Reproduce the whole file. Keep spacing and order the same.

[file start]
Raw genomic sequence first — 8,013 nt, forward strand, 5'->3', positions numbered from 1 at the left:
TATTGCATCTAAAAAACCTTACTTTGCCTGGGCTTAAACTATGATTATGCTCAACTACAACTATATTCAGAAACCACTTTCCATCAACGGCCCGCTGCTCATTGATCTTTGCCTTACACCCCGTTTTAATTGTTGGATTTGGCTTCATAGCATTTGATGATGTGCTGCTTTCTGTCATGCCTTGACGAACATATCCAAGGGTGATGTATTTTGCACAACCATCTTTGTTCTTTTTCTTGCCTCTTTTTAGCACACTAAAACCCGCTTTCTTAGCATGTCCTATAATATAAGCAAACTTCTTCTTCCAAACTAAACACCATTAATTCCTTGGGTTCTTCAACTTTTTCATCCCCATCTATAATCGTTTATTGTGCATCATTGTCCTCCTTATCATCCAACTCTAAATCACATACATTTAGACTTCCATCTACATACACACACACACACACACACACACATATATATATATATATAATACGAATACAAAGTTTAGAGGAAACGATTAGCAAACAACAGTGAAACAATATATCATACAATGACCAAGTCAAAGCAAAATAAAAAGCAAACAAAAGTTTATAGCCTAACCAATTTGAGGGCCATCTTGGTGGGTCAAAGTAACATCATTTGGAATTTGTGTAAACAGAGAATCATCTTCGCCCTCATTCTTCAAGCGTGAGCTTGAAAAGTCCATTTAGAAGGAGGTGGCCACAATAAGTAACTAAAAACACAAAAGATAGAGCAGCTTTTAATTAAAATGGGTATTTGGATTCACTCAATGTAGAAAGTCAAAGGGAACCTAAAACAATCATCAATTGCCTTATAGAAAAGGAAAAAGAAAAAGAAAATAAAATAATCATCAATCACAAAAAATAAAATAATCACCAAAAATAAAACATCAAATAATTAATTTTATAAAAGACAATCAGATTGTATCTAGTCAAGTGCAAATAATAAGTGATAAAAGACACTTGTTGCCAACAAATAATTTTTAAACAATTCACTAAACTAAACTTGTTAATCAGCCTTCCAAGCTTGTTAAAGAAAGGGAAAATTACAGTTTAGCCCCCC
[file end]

Raw genomic sequence first — 8,013 nt, forward strand, 5'->3', positions numbered from 1 at the left:
TATTGCATCTAAAAAACCTTACTTTGCCTGGGCTTAAACTATGATTATGCTCAACTACAACTATATTCAGAAACCACTTTCCATCAACGGCCCGCTGCTCATTGATCTTTGCCTTACACCCCGTTTTAATTGTTGGATTTGGCTTCATAGCATTTGATGATGTGCTGCTTTCTGTCATGCCTTGACGAACATATCCAAGGGTGATGTATTTTGCACAACCATCTTTGTTCTTTTTCTTGCCTCTTTTTAGCACACTAAAACCCGCTTTCTTAGCATGTCCTATAATATAAGCAAACTTCTTCTTCCAAACTAAACACCATTAATTCCTTGGGTTCTTCAACTTTTTCATCCCCATCTATAATCGTTTATTGTGCATCATTGTCCTCCTTATCATCCAACTCTAAATCACATACATTTAGACTTCCATCTACATACACACACACACACACACACACACATATATATATATATATAATACGAATACAAAGTTTAGAGGAAACGATTAGCAAACAACAGTGAAACAATATATCATACAATGACCAAGTCAAAGCAAAATAAAAAGCAAACAAAAGTTTATAGCCTAACCAATTTGAGGGCCATCTTGGTGGGTCAAAGTAACATCATTTGGAATTTGTGTAAACAGAGAATCATCTTCGCCCTCATTCTTCAAGCGTGAGCTTGAAAAGTCCATTTAGAAGGAGGTGGCCACAATAAGTAACTAAAAACACAAAAGATAGAGCAGCTTTTAATTAAAATGGGTATTTGGATTCACTCAATGTAGAAAGTCAAAGGGAACCTAAAACAATCATCAATTGCCTTATAGAAAAGGAAAAAGAAAAAGAAAATAAAATAATCATCAATCACAAAAAATAAAATAATCACCAAAAATAAAACATCAAATAATTAATTTTATAAAAGACAATCAGATTGTATCTAGTCAAGTGCAAATAATAAGTGATAAAAGACACTTGTTGCCAACAAATAATTTTTAAACAATTCACTAAACTAAACTTGTTAATCAGCCTTCCAAGCTTGTTAAAGAAAGGGAAAATTACAGTTTAGCCCCCC